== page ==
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can anyone tell me how to check all the tables in the database in one go

rather than typing the query - check table ''tablename''; - for all the tables one by one.

I mean is there any simple command like check all or anything like that?

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5 Answers 5

from command line you can use:

mysqlcheck -A --auto-repair

http://dev.mysql.com/doc/refman/5.0/en/mysqlcheck.html

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The command is this:

mysqlcheck -u root -p --auto-repair --check --optimize --all-databases

You must supply the password when asked,

or you can run this one but it's not recommended because the password is written in clear text:

mysqlcheck -u root --password=THEPASSWORD --auto-repair --check --optimize --all-databases
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6  
mysqlcheck -u root -p --auto-repair --check --optimize --all-databases Error: mysqlcheck doesn't support multiple contradicting commands –  Alekc Dec 5 '13 at 15:41
    
I got the same error as Alekc –  Smooth Operator Jan 15 at 16:36
5  
If you get the contradicting commands error, take out the --optimize option. –  Sarcastron Mar 6 at 15:38
    
i guess you have to use one and only one of these options: auto-repair, check or optimize. I used auto-repair only and worked –  Packet Tracer Sep 24 at 14:37
select concat('repair table ', table_name, ';') from information_schema.tables 
where table_schema='mydatabase';

For 'mydatabase' use your DB name.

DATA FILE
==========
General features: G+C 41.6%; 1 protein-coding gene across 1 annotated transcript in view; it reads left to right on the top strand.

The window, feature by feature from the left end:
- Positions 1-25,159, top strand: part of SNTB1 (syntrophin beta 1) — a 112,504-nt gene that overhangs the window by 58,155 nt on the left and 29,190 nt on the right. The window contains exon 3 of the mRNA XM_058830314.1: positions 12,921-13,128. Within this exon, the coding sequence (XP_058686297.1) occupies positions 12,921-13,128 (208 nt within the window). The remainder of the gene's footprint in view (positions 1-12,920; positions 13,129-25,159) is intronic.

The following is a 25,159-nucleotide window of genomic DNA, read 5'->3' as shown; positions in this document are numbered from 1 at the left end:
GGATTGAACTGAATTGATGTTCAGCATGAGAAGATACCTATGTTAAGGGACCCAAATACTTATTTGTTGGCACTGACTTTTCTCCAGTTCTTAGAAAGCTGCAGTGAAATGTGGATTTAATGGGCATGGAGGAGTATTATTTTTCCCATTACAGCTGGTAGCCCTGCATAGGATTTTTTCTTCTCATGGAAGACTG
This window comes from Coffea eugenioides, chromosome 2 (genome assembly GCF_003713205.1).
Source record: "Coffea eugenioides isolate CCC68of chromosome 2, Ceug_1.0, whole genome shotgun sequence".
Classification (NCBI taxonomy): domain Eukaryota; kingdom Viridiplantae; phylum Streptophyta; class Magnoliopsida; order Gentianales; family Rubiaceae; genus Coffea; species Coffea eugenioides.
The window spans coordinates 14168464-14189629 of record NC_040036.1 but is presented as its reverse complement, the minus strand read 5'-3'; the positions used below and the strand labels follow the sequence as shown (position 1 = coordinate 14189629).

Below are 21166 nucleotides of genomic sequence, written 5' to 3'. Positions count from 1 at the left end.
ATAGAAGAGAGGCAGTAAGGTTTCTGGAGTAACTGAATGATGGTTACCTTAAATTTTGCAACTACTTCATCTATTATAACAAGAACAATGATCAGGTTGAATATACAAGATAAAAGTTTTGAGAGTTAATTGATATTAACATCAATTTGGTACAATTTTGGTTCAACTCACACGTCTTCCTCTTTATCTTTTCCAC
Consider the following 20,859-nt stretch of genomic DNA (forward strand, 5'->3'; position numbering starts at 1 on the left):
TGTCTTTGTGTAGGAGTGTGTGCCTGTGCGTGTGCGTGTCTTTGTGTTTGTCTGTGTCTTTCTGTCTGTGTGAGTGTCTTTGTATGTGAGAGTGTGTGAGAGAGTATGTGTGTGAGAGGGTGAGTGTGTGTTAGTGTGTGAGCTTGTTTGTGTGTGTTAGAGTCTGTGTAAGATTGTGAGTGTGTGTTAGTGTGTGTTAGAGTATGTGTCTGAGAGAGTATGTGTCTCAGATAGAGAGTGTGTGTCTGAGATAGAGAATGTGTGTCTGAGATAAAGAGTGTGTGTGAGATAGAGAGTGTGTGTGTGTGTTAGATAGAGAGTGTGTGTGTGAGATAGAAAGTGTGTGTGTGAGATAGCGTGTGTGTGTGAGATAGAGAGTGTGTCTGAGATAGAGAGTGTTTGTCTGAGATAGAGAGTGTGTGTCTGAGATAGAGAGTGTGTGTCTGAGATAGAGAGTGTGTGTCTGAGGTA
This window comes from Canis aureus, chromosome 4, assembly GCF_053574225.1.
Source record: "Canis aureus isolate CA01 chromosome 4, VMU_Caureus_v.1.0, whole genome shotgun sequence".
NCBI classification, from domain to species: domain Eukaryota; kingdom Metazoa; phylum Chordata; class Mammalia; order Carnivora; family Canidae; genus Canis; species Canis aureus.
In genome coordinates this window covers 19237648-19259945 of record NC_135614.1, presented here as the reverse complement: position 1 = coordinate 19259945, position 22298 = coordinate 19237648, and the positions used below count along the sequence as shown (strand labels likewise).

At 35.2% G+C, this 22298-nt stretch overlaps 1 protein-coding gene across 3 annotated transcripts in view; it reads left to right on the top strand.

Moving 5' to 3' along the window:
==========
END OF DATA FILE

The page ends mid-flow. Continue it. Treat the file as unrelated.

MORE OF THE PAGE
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12  
Um, this doesn't actually repair tables. It just prints the string 'repair table table_name' for each table. –  naught101 Nov 21 '12 at 9:23
    
But it works fine! I have just copied the result and executed it as sql query. –  Redax Jun 6 at 13:47

There is no default command to do that, but you may create a procedure to do the job. It will iterate through rows of information_schema and call REPAIR TABLE 'tablename'; for every row. CHECK TABLE is not yet supported for prepared statements. Here's the example (replace MYDATABASE with your database name):

CREATE DEFINER = 'root'@'localhost'
PROCEDURE MYDATABASE.repair_all()
BEGIN
  DECLARE endloop INT DEFAULT 0;
  DECLARE tableName char(100);
  DECLARE rCursor CURSOR FOR SELECT `TABLE_NAME` FROM `information_schema`.`TABLES` WHERE `TABLE_SCHEMA`=DATABASE();
  DECLARE CONTINUE HANDLER FOR SQLSTATE '02000' SET endloop=1;

  OPEN rCursor;
  FETCH rCursor INTO tableName;

  WHILE endloop = 0 DO
    SET @sql = CONCAT("REPAIR TABLE `", tableName, "`");
    PREPARE statement FROM @sql;
    EXECUTE statement;

    FETCH rCursor INTO tableName;
  END WHILE;

  CLOSE rCursor;
END
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I like this for a simple check from the shell:

mysql -p<password> -D<database> -B -e "SHOW TABLES LIKE 'User%'" \
| awk 'NR != 1 {print "CHECK TABLE "$1";"}' \
| mysql -p<password> -D<database>
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1  
you can use mysql -ss to make column names omitted from output - this would allow to remove NR != 1 from your code –  Fluffy Nov 11 at 22:07

protected by Community Jul 8 at 18:21

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